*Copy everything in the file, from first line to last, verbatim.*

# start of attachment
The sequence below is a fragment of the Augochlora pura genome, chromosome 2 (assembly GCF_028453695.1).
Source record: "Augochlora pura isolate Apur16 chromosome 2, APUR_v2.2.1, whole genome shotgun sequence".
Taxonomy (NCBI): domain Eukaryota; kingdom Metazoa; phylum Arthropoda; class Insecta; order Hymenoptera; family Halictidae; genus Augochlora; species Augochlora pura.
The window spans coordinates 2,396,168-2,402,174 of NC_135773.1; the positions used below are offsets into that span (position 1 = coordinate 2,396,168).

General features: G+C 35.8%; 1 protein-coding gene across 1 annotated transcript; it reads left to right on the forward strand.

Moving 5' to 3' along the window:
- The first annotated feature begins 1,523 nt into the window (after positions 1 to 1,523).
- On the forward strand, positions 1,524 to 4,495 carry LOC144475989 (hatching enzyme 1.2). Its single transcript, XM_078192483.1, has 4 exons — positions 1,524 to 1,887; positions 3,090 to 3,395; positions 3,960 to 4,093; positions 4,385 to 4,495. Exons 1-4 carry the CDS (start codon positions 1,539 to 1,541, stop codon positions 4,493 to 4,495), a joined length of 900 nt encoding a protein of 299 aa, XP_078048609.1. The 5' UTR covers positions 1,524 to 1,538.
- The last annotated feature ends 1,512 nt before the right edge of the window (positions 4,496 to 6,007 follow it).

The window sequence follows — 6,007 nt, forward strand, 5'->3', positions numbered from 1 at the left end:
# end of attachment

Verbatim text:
The sequence below is a fragment of the Augochlora pura genome, chromosome 2 (assembly GCF_028453695.1).
Source record: "Augochlora pura isolate Apur16 chromosome 2, APUR_v2.2.1, whole genome shotgun sequence".
Taxonomy (NCBI): domain Eukaryota; kingdom Metazoa; phylum Arthropoda; class Insecta; order Hymenoptera; family Halictidae; genus Augochlora; species Augochlora pura.
The window spans coordinates 2,396,168-2,402,174 of NC_135773.1; the positions used below are offsets into that span (position 1 = coordinate 2,396,168).

General features: G+C 35.8%; 1 protein-coding gene across 1 annotated transcript; it reads left to right on the forward strand.

Moving 5' to 3' along the window:
- The first annotated feature begins 1,523 nt into the window (after positions 1 to 1,523).
- On the forward strand, positions 1,524 to 4,495 carry LOC144475989 (hatching enzyme 1.2). Its single transcript, XM_078192483.1, has 4 exons — positions 1,524 to 1,887; positions 3,090 to 3,395; positions 3,960 to 4,093; positions 4,385 to 4,495. Exons 1-4 carry the CDS (start codon positions 1,539 to 1,541, stop codon positions 4,493 to 4,495), a joined length of 900 nt encoding a protein of 299 aa, XP_078048609.1. The 5' UTR covers positions 1,524 to 1,538.
- The last annotated feature ends 1,512 nt before the right edge of the window (positions 4,496 to 6,007 follow it).

The window sequence follows — 6,007 nt, forward strand, 5'->3', positions numbered from 1 at the left end: